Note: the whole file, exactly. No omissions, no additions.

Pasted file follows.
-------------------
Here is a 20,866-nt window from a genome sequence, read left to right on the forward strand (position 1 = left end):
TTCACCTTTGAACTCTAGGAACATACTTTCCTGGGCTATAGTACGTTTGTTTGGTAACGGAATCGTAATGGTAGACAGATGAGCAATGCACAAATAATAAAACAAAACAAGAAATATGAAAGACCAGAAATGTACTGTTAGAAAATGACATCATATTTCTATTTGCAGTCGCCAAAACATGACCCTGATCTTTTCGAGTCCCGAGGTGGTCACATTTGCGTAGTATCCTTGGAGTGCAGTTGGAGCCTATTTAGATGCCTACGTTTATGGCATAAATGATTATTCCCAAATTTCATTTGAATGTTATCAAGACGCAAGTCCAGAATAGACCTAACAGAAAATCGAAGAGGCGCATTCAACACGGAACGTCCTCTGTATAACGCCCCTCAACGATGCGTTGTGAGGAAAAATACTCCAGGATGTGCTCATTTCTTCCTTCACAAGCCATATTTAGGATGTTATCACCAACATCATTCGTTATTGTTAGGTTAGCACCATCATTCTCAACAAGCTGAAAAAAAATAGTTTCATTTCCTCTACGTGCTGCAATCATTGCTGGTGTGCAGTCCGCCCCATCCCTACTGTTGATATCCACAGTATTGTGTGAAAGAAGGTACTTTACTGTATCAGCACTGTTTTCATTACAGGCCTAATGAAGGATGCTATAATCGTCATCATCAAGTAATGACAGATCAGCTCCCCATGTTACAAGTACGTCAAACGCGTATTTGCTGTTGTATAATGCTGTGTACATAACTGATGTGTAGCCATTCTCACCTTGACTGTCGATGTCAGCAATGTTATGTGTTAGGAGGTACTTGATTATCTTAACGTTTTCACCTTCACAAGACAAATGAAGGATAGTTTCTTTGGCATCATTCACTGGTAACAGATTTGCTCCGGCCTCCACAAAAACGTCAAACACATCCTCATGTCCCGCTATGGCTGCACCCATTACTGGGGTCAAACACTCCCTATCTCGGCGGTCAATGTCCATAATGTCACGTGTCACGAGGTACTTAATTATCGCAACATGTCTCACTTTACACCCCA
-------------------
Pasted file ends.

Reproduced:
Here is a 20,866-nt window from a genome sequence, read left to right on the forward strand (position 1 = left end):
TTCACCTTTGAACTCTAGGAACATACTTTCCTGGGCTATAGTACGTTTGTTTGGTAACGGAATCGTAATGGTAGACAGATGAGCAATGCACAAATAATAAAACAAAACAAGAAATATGAAAGACCAGAAATGTACTGTTAGAAAATGACATCATATTTCTATTTGCAGTCGCCAAAACATGACCCTGATCTTTTCGAGTCCCGAGGTGGTCACATTTGCGTAGTATCCTTGGAGTGCAGTTGGAGCCTATTTAGATGCCTACGTTTATGGCATAAATGATTATTCCCAAATTTCATTTGAATGTTATCAAGACGCAAGTCCAGAATAGACCTAACAGAAAATCGAAGAGGCGCATTCAACACGGAACGTCCTCTGTATAACGCCCCTCAACGATGCGTTGTGAGGAAAAATACTCCAGGATGTGCTCATTTCTTCCTTCACAAGCCATATTTAGGATGTTATCACCAACATCATTCGTTATTGTTAGGTTAGCACCATCATTCTCAACAAGCTGAAAAAAAATAGTTTCATTTCCTCTACGTGCTGCAATCATTGCTGGTGTGCAGTCCGCCCCATCCCTACTGTTGATATCCACAGTATTGTGTGAAAGAAGGTACTTTACTGTATCAGCACTGTTTTCATTACAGGCCTAATGAAGGATGCTATAATCGTCATCATCAAGTAATGACAGATCAGCTCCCCATGTTACAAGTACGTCAAACGCGTATTTGCTGTTGTATAATGCTGTGTACATAACTGATGTGTAGCCATTCTCACCTTGACTGTCGATGTCAGCAATGTTATGTGTTAGGAGGTACTTGATTATCTTAACGTTTTCACCTTCACAAGACAAATGAAGGATAGTTTCTTTGGCATCATTCACTGGTAACAGATTTGCTCCGGCCTCCACAAAAACGTCAAACACATCCTCATGTCCCGCTATGGCTGCACCCATTACTGGGGTCAAACACTCCCTATCTCGGCGGTCAATGTCCATAATGTCACGTGTCACGAGGTACTTAATTATCGCAACATGTCTCACTTTACACCCCA